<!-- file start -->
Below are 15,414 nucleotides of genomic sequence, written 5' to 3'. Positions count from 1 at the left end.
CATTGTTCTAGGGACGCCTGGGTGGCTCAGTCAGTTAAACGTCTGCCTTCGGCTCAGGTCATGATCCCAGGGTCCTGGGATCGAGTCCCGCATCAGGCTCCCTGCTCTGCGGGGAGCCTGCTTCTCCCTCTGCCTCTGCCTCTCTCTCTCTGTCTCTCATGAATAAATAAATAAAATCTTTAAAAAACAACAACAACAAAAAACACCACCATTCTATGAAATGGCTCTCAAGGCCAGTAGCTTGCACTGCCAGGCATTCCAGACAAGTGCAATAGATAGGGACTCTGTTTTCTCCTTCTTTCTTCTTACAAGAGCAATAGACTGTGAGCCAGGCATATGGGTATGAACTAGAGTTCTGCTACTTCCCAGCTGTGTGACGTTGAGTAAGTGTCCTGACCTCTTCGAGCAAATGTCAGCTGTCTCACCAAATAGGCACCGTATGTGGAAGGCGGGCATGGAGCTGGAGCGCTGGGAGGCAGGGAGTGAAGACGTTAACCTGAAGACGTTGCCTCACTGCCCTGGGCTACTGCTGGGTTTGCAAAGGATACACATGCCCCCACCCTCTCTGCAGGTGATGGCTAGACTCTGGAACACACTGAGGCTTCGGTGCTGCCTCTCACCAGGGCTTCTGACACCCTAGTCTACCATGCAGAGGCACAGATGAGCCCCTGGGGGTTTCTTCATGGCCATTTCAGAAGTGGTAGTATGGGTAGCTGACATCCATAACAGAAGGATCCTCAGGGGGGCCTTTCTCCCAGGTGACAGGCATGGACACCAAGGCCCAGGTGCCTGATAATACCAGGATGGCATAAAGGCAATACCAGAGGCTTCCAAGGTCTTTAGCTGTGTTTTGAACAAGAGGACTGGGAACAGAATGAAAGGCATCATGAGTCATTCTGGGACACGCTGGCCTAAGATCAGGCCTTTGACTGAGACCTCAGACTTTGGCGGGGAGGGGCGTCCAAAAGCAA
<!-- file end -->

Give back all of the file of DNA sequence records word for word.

Below are 15,414 nucleotides of genomic sequence, written 5' to 3'. Positions count from 1 at the left end.
CATTGTTCTAGGGACGCCTGGGTGGCTCAGTCAGTTAAACGTCTGCCTTCGGCTCAGGTCATGATCCCAGGGTCCTGGGATCGAGTCCCGCATCAGGCTCCCTGCTCTGCGGGGAGCCTGCTTCTCCCTCTGCCTCTGCCTCTCTCTCTCTGTCTCTCATGAATAAATAAATAAAATCTTTAAAAAACAACAACAACAAAAAACACCACCATTCTATGAAATGGCTCTCAAGGCCAGTAGCTTGCACTGCCAGGCATTCCAGACAAGTGCAATAGATAGGGACTCTGTTTTCTCCTTCTTTCTTCTTACAAGAGCAATAGACTGTGAGCCAGGCATATGGGTATGAACTAGAGTTCTGCTACTTCCCAGCTGTGTGACGTTGAGTAAGTGTCCTGACCTCTTCGAGCAAATGTCAGCTGTCTCACCAAATAGGCACCGTATGTGGAAGGCGGGCATGGAGCTGGAGCGCTGGGAGGCAGGGAGTGAAGACGTTAACCTGAAGACGTTGCCTCACTGCCCTGGGCTACTGCTGGGTTTGCAAAGGATACACATGCCCCCACCCTCTCTGCAGGTGATGGCTAGACTCTGGAACACACTGAGGCTTCGGTGCTGCCTCTCACCAGGGCTTCTGACACCCTAGTCTACCATGCAGAGGCACAGATGAGCCCCTGGGGGTTTCTTCATGGCCATTTCAGAAGTGGTAGTATGGGTAGCTGACATCCATAACAGAAGGATCCTCAGGGGGGCCTTTCTCCCAGGTGACAGGCATGGACACCAAGGCCCAGGTGCCTGATAATACCAGGATGGCATAAAGGCAATACCAGAGGCTTCCAAGGTCTTTAGCTGTGTTTTGAACAAGAGGACTGGGAACAGAATGAAAGGCATCATGAGTCATTCTGGGACACGCTGGCCTAAGATCAGGCCTTTGACTGAGACCTCAGACTTTGGCGGGGAGGGGCGTCCAAAAGCAA